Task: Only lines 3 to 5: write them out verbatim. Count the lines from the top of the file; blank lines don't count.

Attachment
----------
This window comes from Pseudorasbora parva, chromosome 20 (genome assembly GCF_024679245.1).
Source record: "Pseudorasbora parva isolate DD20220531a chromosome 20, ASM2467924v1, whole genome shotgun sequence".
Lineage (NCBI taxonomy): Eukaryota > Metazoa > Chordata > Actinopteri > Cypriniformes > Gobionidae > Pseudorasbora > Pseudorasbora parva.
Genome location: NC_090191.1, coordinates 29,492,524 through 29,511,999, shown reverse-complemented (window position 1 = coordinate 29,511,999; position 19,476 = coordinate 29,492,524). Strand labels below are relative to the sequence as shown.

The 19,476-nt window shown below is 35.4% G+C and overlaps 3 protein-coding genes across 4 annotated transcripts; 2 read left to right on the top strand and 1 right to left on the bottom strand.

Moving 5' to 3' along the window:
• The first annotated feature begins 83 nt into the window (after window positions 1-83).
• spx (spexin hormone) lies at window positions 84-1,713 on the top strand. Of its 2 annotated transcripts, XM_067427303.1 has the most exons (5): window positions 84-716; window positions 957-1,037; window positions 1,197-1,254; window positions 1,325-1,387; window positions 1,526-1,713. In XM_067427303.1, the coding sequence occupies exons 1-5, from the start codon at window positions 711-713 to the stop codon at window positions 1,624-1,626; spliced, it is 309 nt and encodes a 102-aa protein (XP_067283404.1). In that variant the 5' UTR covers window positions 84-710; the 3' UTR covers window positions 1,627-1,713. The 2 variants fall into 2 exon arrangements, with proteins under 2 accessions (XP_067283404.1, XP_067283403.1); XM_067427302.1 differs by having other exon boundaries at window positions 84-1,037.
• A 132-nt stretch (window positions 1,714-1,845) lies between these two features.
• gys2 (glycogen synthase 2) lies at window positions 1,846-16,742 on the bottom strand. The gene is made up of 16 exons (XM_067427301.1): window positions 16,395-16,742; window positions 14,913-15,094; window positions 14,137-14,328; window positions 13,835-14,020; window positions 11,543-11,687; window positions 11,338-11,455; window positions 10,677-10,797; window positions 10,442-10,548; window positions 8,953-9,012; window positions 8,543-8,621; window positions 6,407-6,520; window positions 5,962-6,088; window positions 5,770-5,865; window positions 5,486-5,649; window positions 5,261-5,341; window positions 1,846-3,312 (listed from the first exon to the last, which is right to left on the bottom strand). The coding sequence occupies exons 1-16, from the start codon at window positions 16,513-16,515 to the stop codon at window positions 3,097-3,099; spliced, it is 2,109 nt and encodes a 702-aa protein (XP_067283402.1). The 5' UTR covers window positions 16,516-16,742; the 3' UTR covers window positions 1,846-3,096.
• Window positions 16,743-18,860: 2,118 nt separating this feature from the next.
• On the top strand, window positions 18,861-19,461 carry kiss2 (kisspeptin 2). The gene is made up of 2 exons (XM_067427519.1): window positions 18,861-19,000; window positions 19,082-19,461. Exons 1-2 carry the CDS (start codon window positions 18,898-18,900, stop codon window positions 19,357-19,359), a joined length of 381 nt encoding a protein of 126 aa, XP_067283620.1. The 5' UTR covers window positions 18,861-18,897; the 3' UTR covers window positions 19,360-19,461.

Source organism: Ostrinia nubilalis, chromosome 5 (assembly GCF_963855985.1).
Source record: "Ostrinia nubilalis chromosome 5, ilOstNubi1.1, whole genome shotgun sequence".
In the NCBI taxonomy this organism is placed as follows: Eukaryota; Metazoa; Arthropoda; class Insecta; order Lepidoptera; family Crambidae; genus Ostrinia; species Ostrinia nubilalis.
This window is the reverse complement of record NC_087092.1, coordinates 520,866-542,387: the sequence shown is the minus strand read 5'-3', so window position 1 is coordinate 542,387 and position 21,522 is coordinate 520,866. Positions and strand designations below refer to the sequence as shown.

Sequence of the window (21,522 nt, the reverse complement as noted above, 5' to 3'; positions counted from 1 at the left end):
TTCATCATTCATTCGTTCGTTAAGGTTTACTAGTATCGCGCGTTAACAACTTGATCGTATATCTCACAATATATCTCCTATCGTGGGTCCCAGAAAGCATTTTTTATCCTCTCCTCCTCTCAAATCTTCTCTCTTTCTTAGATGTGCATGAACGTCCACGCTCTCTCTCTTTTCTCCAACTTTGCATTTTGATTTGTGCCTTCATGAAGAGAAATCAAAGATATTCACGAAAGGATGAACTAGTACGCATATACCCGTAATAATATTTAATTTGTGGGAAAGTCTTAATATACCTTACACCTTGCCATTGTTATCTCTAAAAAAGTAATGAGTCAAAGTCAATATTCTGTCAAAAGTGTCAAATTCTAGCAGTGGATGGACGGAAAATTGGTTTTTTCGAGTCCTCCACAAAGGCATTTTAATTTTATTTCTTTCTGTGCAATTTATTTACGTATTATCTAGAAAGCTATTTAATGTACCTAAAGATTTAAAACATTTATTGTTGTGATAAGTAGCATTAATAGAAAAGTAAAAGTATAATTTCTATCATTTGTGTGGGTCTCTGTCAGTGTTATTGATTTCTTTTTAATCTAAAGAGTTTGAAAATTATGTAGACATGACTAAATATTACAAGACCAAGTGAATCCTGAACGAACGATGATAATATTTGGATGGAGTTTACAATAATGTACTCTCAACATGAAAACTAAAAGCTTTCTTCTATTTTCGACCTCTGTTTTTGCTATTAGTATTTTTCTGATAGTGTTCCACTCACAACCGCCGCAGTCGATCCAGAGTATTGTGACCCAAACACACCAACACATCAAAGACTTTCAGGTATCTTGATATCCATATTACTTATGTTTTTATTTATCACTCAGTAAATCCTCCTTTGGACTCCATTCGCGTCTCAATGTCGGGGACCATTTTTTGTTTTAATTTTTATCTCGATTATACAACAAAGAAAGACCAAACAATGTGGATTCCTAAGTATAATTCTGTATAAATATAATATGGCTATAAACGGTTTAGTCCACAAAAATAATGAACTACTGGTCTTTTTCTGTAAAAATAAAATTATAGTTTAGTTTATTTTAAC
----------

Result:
Lineage (NCBI taxonomy): Eukaryota > Metazoa > Chordata > Actinopteri > Cypriniformes > Gobionidae > Pseudorasbora > Pseudorasbora parva.
Genome location: NC_090191.1, coordinates 29,492,524 through 29,511,999, shown reverse-complemented (window position 1 = coordinate 29,511,999; position 19,476 = coordinate 29,492,524). Strand labels below are relative to the sequence as shown.

The 19,476-nt window shown below is 35.4% G+C and overlaps 3 protein-coding genes across 4 annotated transcripts; 2 read left to right on the top strand and 1 right to left on the bottom strand.